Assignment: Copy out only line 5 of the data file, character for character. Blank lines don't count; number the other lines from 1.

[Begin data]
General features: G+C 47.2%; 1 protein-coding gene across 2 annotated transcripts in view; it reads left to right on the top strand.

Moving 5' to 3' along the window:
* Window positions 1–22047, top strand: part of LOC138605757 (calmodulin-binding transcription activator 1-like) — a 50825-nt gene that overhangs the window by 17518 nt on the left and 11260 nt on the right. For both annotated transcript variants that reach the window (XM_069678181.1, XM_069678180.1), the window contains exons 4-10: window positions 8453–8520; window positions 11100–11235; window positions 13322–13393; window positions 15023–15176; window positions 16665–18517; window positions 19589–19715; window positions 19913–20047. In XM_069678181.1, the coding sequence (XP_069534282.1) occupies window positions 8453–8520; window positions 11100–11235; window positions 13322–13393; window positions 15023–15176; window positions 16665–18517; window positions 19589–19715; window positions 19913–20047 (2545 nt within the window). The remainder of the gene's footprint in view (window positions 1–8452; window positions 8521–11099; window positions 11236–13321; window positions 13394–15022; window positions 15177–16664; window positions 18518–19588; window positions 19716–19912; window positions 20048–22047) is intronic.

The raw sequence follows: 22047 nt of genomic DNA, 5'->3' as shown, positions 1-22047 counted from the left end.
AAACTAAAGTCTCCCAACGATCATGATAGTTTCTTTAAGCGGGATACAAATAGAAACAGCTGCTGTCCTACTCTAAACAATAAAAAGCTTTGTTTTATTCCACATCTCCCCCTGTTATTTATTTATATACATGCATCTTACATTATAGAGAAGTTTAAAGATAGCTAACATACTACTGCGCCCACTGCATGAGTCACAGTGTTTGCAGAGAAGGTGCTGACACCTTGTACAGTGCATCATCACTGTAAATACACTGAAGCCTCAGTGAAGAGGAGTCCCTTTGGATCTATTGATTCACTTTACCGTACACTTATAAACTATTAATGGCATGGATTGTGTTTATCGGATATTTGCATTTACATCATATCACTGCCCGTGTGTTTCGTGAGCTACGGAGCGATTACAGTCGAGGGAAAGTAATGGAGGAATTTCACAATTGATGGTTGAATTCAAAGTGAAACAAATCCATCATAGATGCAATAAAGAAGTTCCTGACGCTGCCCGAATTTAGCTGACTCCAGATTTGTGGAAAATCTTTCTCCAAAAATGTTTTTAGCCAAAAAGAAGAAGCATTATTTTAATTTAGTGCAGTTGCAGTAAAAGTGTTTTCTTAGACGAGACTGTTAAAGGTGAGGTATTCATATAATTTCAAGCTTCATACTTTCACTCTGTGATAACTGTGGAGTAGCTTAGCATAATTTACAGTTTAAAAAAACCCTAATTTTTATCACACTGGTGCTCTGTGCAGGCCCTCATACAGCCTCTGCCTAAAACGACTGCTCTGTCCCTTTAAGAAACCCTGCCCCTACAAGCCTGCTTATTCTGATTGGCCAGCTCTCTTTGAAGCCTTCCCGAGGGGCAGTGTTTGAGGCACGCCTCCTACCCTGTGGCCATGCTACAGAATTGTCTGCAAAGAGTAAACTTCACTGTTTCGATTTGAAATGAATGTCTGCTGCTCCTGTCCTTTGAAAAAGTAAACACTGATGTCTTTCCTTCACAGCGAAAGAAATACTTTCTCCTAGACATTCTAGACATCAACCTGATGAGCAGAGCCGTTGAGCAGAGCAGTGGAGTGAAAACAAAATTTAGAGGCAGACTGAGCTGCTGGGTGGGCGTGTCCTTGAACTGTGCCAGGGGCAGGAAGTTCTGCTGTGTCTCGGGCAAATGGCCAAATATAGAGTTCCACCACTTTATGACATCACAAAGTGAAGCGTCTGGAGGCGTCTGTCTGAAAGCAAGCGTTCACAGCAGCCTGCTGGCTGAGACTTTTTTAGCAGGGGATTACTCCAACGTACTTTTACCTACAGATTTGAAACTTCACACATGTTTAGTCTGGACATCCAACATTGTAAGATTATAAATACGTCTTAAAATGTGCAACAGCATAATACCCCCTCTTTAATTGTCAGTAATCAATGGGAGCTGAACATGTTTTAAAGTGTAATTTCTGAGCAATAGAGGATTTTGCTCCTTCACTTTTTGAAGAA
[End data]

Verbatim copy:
AAACTAAAGTCTCCCAACGATCATGATAGTTTCTTTAAGCGGGATACAAATAGAAACAGCTGCTGTCCTACTCTAAACAATAAAAAGCTTTGTTTTATTCCACATCTCCCCCTGTTATTTATTTATATACATGCATCTTACATTATAGAGAAGTTTAAAGATAGCTAACATACTACTGCGCCCACTGCATGAGTCACAGTGTTTGCAGAGAAGGTGCTGACACCTTGTACAGTGCATCATCACTGTAAATACACTGAAGCCTCAGTGAAGAGGAGTCCCTTTGGATCTATTGATTCACTTTACCGTACACTTATAAACTATTAATGGCATGGATTGTGTTTATCGGATATTTGCATTTACATCATATCACTGCCCGTGTGTTTCGTGAGCTACGGAGCGATTACAGTCGAGGGAAAGTAATGGAGGAATTTCACAATTGATGGTTGAATTCAAAGTGAAACAAATCCATCATAGATGCAATAAAGAAGTTCCTGACGCTGCCCGAATTTAGCTGACTCCAGATTTGTGGAAAATCTTTCTCCAAAAATGTTTTTAGCCAAAAAGAAGAAGCATTATTTTAATTTAGTGCAGTTGCAGTAAAAGTGTTTTCTTAGACGAGACTGTTAAAGGTGAGGTATTCATATAATTTCAAGCTTCATACTTTCACTCTGTGATAACTGTGGAGTAGCTTAGCATAATTTACAGTTTAAAAAAACCCTAATTTTTATCACACTGGTGCTCTGTGCAGGCCCTCATACAGCCTCTGCCTAAAACGACTGCTCTGTCCCTTTAAGAAACCCTGCCCCTACAAGCCTGCTTATTCTGATTGGCCAGCTCTCTTTGAAGCCTTCCCGAGGGGCAGTGTTTGAGGCACGCCTCCTACCCTGTGGCCATGCTACAGAATTGTCTGCAAAGAGTAAACTTCACTGTTTCGATTTGAAATGAATGTCTGCTGCTCCTGTCCTTTGAAAAAGTAAACACTGATGTCTTTCCTTCACAGCGAAAGAAATACTTTCTCCTAGACATTCTAGACATCAACCTGATGAGCAGAGCCGTTGAGCAGAGCAGTGGAGTGAAAACAAAATTTAGAGGCAGACTGAGCTGCTGGGTGGGCGTGTCCTTGAACTGTGCCAGGGGCAGGAAGTTCTGCTGTGTCTCGGGCAAATGGCCAAATATAGAGTTCCACCACTTTATGACATCACAAAGTGAAGCGTCTGGAGGCGTCTGTCTGAAAGCAAGCGTTCACAGCAGCCTGCTGGCTGAGACTTTTTTAGCAGGGGATTACTCCAACGTACTTTTACCTACAGATTTGAAACTTCACACATGTTTAGTCTGGACATCCAACATTGTAAGATTATAAATACGTCTTAAAATGTGCAACAGCATAATACCCCCTCTTTAATTGTCAGTAATCAATGGGAGCTGAACATGTTTTAAAGTGTAATTTCTGAGCAATAGAGGATTTTGCTCCTTCACTTTTTGAAGAA